FAA Approves Boeing Plan to Fix 787's Batteries; Google Pays $7 Million to Settle Privacy Case; FDA Head Says Menu Labeling 'Thorny' Issue ; More

By Tribune-Review and Wire Reports | Tribune-Review/Pittsburgh Tribune-Review, March 13, 2013 | Go to article overview

FAA Approves Boeing Plan to Fix 787's Batteries; Google Pays $7 Million to Settle Privacy Case; FDA Head Says Menu Labeling 'Thorny' Issue ; More


Tribune-Review and Wire Reports, Tribune-Review/Pittsburgh Tribune-Review


FAA approves Boeing plan to fix 787's batteries

A Boeing plan to redesign the 787 Dreamliner's fire-plagued lithium-ion batteries won approval on Tuesday from the Federal Aviation Administration, moving the cutting-edge planes a step closer to flying passengers again. The plan includes changes to the internal battery components to minimize the possibility of short- circuiting, which can lead to overheating and cause a fire. Among the changes are better insulation of the battery's eight cells and the addition of a containment and venting system, the FAA said in a statement. The FAA statement didn't provide an estimate for when the grounded planes might return to service. Rep. Rick Larsen, D-Wash., who was briefed by the agency, said that if all goes well, the FAA could give final approval by mid- to late April for the 787 to resume flight. Boeing would still have to retrofit the 50 planes already delivered to eight airlines in seven countries, Larsen said in an interview. That could mean the plane wouldn't return to the skies until late April or early May, he said.

Drugmakers, Interpol ramp up fight against counterfeit medicine

More than two dozen of the world's largest pharmaceutical companies have agreed to provide funding and other support to Interpol's battle against counterfeit prescription drugs, the international police agency said Tuesday. Interpol's newly established Pharmaceutical Crime Program aims to help health agencies, police and customs bureaus in countries around the world stem the supply of bogus brand-name and generic medicines, as well as identify and dismantle the organized crime rings distributing them. Those rings, which operate across borders, are raking in billions of dollars every year, costing legitimate drugmakers a small fortune in lost sales. Meanwhile patients who unknowingly take counterfeit drugs often are poisoned or get sicker because they're not receiving what doctors prescribed. Experts estimate hundreds of thousands of people around the world die because of counterfeit medicines each year.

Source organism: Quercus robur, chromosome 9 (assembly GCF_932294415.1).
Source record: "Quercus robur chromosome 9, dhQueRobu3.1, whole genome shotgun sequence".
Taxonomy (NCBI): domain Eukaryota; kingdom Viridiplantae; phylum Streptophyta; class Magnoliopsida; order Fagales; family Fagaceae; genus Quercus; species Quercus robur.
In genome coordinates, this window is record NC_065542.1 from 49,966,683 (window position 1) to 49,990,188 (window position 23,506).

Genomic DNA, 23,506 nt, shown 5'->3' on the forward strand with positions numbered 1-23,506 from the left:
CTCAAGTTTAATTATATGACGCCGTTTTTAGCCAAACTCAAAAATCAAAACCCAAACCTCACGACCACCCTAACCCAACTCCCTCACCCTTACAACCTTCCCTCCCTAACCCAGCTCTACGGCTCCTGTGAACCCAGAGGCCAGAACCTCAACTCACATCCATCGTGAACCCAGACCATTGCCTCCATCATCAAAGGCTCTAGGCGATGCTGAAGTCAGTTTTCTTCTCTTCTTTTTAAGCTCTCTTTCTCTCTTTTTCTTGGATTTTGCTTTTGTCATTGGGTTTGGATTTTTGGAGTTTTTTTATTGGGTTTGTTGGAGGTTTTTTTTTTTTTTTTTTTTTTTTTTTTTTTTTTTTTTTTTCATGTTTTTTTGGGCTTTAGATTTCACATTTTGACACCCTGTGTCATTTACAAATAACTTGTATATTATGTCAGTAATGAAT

Google pays $7 million fine to settle Wi-Fi privacy case

Google will pay a $7 million fine to settle a multistate investigation into a snoopy software program that enabled the Internet search leader to intercept emails, passwords and other sensitive information sent several years ago over unprotected wireless networks in neighborhoods around the world. The agreement announced Tuesday covers 38 states and the District of Columbia, part of the area where households and local merchants unwittingly had some of their communications on Wi-Fi networks snatched by Google Inc. from early 2008 until the spring of 2010. Google stopped the data collection in May 2010, shortly before the company revealed cars taking street-level photos for its online mapping service also had been grabbing information transmitted over Wi-Fi networks set up in homes and businesses that didn't require passwords to gain access.

FDA head says menu labeling of calorie counts a 'thorny' issue

Diners will have to wait a little longer to find calorie counts on most restaurant chain menus, in supermarkets and on vending machines. Writing a new menu labeling law "has gotten extremely thorny," says the head of the Food and Drug Administration, as the agency tries to figure out who should be covered by it. The 2010 health care law charged the FDA with requiring chain restaurants and other establishments that serve food to put calorie counts on menus and in vending machines. The agency issued a proposed rule in 2011, but the final rules have since been delayed as some of those non- restaurant establishments have lobbied hard to be exempt.

FTC updates online marketing guide for mobile

As more consumers connect to the Internet through their phones and tablet computers, the government wants to make sure online advertisers know how consumer protection laws apply to mobile ads. …

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FAA Approves Boeing Plan to Fix 787's Batteries; Google Pays $7 Million to Settle Privacy Case; FDA Head Says Menu Labeling 'Thorny' Issue ; More
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